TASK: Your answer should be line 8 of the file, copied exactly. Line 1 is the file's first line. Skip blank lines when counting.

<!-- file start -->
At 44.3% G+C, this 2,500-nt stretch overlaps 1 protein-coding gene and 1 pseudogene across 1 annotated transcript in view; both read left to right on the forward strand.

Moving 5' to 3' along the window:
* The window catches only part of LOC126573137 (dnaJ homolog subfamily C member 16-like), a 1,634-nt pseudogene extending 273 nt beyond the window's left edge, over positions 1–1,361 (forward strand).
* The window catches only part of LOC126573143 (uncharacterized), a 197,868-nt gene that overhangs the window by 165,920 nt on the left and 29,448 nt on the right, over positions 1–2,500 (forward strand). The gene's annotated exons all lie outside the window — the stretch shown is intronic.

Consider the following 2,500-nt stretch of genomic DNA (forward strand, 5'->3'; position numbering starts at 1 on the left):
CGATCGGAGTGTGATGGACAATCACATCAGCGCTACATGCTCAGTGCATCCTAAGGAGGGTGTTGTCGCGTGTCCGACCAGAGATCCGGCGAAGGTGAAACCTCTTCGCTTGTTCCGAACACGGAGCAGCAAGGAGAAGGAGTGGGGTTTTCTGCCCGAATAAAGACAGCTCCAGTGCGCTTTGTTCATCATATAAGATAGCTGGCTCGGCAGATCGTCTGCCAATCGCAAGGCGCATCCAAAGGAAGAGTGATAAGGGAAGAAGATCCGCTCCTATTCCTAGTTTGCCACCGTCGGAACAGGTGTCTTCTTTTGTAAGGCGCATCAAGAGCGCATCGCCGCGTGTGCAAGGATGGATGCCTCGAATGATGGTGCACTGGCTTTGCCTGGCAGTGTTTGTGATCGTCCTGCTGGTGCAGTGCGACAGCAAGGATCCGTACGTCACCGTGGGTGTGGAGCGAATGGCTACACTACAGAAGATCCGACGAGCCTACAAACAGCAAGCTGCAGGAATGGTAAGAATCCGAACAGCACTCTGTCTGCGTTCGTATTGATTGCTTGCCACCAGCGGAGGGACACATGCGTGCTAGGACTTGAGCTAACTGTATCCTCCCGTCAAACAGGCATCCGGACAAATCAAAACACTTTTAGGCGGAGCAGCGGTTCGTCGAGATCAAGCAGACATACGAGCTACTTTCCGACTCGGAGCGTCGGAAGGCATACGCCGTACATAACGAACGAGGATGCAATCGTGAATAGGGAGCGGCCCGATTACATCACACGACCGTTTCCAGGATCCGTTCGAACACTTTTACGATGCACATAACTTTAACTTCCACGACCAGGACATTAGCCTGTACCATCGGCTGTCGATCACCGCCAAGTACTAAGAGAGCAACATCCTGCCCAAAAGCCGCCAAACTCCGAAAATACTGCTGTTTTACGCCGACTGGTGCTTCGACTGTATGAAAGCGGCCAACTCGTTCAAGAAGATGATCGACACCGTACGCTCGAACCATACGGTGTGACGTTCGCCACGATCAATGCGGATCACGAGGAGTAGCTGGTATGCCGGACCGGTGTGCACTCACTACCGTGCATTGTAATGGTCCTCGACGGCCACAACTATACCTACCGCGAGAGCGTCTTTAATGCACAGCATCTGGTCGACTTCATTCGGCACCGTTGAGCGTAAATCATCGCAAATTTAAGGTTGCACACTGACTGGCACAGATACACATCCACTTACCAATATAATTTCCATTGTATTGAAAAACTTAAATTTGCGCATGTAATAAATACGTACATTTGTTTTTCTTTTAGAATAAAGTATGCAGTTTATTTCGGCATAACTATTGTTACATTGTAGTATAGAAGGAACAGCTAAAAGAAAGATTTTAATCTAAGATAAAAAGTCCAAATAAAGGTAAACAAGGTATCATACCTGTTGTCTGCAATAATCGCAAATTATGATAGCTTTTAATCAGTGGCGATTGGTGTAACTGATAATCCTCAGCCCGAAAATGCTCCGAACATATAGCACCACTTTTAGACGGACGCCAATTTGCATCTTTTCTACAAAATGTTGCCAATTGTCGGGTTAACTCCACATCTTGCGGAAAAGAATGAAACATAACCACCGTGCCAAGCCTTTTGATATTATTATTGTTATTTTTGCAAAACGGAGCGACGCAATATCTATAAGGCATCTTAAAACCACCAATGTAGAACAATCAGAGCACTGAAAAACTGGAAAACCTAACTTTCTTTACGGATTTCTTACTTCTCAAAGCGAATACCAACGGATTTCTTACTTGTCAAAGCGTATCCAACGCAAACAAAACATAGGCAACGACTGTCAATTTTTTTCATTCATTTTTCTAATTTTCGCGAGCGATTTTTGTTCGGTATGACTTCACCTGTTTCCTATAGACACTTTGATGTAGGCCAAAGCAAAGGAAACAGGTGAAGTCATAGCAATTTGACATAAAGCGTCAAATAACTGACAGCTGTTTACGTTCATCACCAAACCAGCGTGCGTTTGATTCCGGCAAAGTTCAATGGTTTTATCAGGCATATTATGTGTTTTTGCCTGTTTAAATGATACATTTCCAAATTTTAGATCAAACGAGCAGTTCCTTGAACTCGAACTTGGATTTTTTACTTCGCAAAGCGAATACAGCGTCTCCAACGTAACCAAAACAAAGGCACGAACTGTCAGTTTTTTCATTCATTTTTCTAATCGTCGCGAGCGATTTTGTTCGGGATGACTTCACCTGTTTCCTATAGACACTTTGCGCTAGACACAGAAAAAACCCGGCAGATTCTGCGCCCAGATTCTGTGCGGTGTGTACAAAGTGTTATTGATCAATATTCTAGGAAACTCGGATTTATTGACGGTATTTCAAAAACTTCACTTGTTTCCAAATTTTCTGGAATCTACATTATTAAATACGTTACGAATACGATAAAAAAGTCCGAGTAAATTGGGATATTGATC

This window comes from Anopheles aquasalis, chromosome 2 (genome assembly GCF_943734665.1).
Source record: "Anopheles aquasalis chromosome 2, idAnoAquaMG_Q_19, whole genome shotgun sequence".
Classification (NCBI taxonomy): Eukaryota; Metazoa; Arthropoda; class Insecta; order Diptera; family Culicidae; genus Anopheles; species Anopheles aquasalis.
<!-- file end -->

Source record: "Anopheles aquasalis chromosome 2, idAnoAquaMG_Q_19, whole genome shotgun sequence".